Over a few thousand, to tens of thousands of years the Earth's temperature shot up by about five degrees centigrade. Then gradually over about 100 thousand years or so the Earth's temperature declined back to more or less what it was beforehand. Those episodes were associated with all kinds of other changes -- the oceans grew more stagnant, with patches of oxygen deprivation. Some creatures liked it and spread -- some of the kind of algae that form the red tides in the sea today spread far north and south. Other creatures hated it and became extinct. There was a kind of refashioning of the Earth's ocean systems, the atmosphere and the patterns of animals and plants.

The physical systems gradually got back to more or less the state before, but of course when you change biology you change it forever. Those changes that took place determined the course of evolution of life on Earth thereafter.

CNN: What part has CO2 played in previous warming episodes?

JZ: We've got very good records for CO2 for the last one million years because you get bubbles of air trapped in polar ice and those have been drilled, measured, analyzed and they give an entirely consistent story showing temperature rises in step with CO2. There is an argument as to cause and effect -- but CO2's heat-trapping effects have been known for over a century.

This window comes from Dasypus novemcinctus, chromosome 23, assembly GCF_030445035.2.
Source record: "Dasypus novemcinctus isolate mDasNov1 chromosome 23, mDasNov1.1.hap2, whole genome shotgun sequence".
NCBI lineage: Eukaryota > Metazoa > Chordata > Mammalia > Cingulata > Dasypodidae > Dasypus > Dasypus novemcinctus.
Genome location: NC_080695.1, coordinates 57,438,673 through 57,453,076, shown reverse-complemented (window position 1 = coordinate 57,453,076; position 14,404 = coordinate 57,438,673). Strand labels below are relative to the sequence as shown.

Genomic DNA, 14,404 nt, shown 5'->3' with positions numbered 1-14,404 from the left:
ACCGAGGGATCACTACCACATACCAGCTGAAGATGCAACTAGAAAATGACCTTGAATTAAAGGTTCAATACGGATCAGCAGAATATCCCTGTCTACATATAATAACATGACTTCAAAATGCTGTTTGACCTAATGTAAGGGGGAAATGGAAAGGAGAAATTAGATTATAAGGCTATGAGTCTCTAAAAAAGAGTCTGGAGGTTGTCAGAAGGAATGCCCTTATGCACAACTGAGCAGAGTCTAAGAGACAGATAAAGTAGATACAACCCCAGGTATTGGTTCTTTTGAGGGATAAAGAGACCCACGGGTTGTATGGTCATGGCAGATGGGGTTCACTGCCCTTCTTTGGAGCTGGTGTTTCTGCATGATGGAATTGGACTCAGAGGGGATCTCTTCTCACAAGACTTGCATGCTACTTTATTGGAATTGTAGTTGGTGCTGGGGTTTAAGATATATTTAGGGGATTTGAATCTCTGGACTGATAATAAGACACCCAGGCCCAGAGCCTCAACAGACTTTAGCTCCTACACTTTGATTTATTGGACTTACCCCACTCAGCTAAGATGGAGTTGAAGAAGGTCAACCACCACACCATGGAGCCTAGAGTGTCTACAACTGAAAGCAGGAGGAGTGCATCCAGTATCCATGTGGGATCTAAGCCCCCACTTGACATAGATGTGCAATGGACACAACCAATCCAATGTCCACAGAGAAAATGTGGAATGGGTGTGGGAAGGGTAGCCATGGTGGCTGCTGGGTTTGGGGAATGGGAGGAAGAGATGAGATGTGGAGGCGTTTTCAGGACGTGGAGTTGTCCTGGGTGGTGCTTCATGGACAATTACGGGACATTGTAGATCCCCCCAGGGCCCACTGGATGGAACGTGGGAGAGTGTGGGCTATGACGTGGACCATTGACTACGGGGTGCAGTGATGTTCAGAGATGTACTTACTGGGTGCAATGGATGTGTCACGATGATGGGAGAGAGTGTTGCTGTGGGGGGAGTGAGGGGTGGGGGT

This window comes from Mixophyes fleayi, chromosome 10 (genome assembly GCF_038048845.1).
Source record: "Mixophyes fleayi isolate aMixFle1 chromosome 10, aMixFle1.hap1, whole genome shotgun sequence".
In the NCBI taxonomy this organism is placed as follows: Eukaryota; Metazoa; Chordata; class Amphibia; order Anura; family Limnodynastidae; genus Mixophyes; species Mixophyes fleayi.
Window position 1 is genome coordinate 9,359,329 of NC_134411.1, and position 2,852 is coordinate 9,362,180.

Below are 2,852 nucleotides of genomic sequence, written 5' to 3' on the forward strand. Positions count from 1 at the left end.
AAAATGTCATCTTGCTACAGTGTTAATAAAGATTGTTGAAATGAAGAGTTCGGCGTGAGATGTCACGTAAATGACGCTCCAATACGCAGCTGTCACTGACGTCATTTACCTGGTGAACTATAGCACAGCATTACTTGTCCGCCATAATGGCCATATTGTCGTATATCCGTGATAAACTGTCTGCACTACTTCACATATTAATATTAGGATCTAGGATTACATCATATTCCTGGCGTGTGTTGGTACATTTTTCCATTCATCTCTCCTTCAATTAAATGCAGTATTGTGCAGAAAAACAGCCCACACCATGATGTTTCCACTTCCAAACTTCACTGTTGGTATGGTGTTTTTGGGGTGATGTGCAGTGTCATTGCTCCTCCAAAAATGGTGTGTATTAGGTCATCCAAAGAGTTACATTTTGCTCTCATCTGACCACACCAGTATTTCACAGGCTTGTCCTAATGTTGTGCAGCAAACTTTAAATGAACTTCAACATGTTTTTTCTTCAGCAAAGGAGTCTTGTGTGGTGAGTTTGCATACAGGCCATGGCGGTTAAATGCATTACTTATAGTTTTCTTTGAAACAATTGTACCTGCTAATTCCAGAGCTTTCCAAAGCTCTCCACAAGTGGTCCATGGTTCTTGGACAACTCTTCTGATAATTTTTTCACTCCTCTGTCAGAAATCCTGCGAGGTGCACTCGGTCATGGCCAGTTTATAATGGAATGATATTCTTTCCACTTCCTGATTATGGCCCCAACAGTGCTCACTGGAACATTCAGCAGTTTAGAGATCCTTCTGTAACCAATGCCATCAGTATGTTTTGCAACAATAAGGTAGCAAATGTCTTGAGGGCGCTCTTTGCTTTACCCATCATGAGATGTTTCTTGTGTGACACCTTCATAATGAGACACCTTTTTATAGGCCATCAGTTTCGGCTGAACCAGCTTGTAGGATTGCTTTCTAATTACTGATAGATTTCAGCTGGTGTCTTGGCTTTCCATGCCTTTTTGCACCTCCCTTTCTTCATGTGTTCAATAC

Going further back in time it is harder to measure CO2. You can look at fossil leaves or chemistry of the limestones laid down in the oceans or of fossils. They give an idea that 100 million years ago CO2 levels were several times higher that today. But then there were hardly any ice caps on Earth and sea levels were getting on for a hundred meters higher than now.

Though we can't measure exactly the levels CO2 in the atmosphere at the time, we can see changes in carbon atoms that went into fossils. These can reveal ancient carbon release events.

The worry is that we're putting in some CO2 and maybe that is only the beginning. We warm the climate a bit and maybe disturb huge reservoirs of methane trapped in ocean floor sediments and in permafrost. If we release those then we could have quite severe warming.